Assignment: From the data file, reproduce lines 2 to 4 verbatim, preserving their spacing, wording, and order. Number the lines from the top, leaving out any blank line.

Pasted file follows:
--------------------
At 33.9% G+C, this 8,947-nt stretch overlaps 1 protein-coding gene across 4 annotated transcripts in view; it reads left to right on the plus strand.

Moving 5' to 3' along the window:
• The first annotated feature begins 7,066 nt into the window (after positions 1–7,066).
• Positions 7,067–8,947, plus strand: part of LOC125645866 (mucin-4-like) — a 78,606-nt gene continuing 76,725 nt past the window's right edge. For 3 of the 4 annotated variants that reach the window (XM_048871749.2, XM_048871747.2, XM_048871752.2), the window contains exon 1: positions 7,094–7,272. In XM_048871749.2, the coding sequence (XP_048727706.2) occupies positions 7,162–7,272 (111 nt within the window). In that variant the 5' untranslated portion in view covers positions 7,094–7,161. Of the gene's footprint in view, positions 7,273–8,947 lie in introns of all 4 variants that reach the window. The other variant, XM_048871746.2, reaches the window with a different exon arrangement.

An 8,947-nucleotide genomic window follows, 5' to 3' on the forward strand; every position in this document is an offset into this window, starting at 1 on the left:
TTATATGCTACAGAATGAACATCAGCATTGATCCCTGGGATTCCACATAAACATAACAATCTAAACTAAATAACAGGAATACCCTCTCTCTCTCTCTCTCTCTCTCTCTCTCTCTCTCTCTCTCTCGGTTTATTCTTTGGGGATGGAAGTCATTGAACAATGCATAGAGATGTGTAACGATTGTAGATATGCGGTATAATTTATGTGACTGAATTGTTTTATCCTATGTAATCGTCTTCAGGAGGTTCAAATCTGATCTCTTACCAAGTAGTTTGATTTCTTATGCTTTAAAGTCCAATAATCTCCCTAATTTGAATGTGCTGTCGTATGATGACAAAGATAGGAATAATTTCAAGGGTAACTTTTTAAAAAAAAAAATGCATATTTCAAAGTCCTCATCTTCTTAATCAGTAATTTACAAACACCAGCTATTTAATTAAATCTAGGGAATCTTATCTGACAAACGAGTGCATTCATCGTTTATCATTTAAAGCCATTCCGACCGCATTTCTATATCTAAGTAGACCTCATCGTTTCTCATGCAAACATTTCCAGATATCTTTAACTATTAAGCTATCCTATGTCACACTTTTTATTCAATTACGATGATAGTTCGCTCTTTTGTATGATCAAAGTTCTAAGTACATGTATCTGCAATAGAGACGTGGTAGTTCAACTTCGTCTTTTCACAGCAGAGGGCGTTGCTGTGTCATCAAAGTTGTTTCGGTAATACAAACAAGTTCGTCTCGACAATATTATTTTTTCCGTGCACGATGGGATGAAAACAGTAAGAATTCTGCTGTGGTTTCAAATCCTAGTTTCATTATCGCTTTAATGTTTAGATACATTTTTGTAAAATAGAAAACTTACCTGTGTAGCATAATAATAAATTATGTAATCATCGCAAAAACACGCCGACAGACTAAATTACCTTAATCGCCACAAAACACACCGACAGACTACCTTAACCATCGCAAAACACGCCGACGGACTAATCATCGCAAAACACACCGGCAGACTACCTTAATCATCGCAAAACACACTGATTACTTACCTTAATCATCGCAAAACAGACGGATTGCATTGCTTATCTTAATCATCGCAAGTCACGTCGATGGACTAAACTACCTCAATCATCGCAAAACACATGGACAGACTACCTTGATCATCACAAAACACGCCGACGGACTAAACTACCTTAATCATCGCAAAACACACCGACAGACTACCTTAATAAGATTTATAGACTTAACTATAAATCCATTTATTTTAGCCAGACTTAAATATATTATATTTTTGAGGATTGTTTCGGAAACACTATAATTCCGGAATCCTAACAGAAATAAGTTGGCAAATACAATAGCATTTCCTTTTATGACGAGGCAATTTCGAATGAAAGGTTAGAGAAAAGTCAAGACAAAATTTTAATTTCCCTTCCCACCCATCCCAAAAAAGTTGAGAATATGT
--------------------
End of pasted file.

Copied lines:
Moving 5' to 3' along the window:
• The first annotated feature begins 7,066 nt into the window (after positions 1–7,066).
• Positions 7,067–8,947, plus strand: part of LOC125645866 (mucin-4-like) — a 78,606-nt gene continuing 76,725 nt past the window's right edge. For 3 of the 4 annotated variants that reach the window (XM_048871749.2, XM_048871747.2, XM_048871752.2), the window contains exon 1: positions 7,094–7,272. In XM_048871749.2, the coding sequence (XP_048727706.2) occupies positions 7,162–7,272 (111 nt within the window). In that variant the 5' untranslated portion in view covers positions 7,094–7,161. Of the gene's footprint in view, positions 7,273–8,947 lie in introns of all 4 variants that reach the window. The other variant, XM_048871746.2, reaches the window with a different exon arrangement.